Welcome to The Ivy League Look

This blog presents a historical view through articles, photographs, reminiscences, and advertisements, of an American style of men's fashion of the mid-20th century known as "The Ivy League Look" or "The Ivy Look."

This blog will not present modern-day iterations of this "look"; it will be shown in its original context as an American style worn during this specific era. Author commentary will be kept to a minimum.

This is not a commercial site and links to commercial sites will not be posted.

April 23, 2009

Suntans and flat-fronts

Cornell Daily Sun, April 5, 1956

Watching 'The Graduate' (1967) the other night on Turner Classic Movies, I coveted Dustin Hoffman's wardrobe, his preppy button-downs and flat-front chinos. Steve McQueen and Sean Connery's James Bond set off similar pangs of sartorial envy.

Looking for a little historical perspective, I asked John Weitz, the 77-year-old designer, about pleats versus flat-front.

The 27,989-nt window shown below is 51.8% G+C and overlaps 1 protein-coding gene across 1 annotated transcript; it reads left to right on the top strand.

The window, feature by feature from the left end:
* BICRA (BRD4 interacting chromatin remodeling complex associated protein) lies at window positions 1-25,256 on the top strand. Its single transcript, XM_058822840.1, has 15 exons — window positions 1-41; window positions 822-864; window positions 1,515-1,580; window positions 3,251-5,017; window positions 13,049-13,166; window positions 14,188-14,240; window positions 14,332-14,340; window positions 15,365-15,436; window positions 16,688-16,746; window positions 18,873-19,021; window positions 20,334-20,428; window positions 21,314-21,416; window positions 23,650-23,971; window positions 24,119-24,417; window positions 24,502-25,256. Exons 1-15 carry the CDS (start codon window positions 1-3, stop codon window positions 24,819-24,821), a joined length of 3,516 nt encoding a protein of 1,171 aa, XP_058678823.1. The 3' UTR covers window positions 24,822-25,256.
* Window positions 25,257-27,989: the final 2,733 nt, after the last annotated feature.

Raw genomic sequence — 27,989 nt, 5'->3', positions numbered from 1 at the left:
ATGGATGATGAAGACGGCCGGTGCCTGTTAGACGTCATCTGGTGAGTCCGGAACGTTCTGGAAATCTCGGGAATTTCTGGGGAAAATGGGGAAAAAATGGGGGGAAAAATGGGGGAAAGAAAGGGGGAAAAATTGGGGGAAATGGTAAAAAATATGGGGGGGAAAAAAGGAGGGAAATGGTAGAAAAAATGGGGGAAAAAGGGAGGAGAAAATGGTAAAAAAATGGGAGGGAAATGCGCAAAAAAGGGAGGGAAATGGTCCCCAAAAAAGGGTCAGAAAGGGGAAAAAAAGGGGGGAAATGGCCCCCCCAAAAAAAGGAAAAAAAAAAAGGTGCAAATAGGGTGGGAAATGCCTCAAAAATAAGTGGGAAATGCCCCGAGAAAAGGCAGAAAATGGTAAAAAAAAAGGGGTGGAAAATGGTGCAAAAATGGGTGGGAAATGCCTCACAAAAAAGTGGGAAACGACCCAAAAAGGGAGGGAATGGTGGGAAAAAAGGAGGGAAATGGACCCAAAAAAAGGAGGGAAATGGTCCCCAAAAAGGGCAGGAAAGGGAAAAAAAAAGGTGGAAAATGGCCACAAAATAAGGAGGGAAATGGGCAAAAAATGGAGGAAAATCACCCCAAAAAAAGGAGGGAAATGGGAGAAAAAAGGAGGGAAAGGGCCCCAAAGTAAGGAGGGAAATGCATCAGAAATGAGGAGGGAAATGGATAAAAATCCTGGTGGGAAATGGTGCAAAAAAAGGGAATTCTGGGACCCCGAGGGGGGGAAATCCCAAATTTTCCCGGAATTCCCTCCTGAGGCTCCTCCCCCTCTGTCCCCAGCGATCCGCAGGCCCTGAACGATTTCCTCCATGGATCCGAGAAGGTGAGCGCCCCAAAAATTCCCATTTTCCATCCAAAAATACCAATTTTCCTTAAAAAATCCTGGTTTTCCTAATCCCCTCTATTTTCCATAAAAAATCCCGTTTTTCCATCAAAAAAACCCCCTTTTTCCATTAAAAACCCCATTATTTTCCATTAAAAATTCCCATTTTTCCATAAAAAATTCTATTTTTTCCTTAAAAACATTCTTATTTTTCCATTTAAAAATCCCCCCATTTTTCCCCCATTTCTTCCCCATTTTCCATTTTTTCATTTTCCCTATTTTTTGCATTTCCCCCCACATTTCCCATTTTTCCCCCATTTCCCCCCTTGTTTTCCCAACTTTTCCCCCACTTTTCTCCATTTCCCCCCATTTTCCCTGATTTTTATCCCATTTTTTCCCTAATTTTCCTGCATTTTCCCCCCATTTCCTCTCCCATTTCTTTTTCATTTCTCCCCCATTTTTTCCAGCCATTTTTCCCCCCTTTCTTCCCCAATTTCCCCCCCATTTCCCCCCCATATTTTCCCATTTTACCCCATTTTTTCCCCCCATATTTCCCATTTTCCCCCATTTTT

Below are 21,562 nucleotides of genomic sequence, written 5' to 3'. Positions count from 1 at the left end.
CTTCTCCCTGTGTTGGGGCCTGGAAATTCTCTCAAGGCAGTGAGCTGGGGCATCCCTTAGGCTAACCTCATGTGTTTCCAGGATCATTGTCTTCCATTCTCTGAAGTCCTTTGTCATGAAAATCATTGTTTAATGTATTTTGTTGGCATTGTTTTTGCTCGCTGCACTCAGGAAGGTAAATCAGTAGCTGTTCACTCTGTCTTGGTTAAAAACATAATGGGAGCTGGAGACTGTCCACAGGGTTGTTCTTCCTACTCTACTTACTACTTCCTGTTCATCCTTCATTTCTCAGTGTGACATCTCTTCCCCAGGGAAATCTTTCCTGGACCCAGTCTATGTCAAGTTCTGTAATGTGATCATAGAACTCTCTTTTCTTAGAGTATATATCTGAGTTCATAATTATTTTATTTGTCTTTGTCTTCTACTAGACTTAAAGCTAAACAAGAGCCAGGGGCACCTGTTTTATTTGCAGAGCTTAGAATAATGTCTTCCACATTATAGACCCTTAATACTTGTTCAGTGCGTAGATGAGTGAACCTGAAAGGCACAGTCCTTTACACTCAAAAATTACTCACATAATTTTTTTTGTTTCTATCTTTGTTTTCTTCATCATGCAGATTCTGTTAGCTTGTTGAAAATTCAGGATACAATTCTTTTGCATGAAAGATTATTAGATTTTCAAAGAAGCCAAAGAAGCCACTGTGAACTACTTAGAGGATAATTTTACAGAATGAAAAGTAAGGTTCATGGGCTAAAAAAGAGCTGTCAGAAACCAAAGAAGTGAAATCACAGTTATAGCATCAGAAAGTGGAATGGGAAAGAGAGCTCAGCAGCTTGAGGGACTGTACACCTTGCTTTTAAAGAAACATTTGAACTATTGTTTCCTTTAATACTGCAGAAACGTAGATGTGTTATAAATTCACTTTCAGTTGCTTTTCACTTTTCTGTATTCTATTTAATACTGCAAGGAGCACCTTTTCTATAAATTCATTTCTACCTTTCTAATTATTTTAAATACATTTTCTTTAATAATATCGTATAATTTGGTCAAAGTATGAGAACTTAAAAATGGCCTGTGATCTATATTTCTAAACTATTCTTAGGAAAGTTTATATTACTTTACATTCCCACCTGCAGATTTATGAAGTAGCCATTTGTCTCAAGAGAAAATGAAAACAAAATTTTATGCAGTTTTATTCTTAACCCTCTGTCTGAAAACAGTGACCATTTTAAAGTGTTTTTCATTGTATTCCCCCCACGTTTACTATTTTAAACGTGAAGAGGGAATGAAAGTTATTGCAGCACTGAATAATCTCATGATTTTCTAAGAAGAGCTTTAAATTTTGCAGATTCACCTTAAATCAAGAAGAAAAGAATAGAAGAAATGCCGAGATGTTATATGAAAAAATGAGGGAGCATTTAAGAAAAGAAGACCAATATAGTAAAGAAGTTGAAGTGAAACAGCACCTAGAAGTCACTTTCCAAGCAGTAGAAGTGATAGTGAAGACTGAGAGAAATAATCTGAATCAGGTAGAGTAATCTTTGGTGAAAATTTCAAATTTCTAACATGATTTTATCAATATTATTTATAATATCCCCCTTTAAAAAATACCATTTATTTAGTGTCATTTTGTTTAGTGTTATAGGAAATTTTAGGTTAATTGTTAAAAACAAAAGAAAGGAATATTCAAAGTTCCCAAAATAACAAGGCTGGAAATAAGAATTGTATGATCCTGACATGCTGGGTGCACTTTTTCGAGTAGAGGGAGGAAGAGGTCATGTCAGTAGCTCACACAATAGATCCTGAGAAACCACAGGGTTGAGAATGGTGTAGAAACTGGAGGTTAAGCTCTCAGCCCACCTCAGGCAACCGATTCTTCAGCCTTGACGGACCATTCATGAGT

"Obviously, it all goes in circles," he said. "The modern-day circle started after the war, when the men came back wearing what are now unfortunately known as chinos but were then called suntans, because they were a tan pant and they were flat." Until then, Mr. Weitz continued, "the only people who wore flat pants were the upper classes. You saw them in Brooks Brothers and the Ivy League. The rest of the country wore great big pleated pants in a rather bad imitation of the Duke of Windsor."


NYT - On the Pants Front: The War of the Pleats

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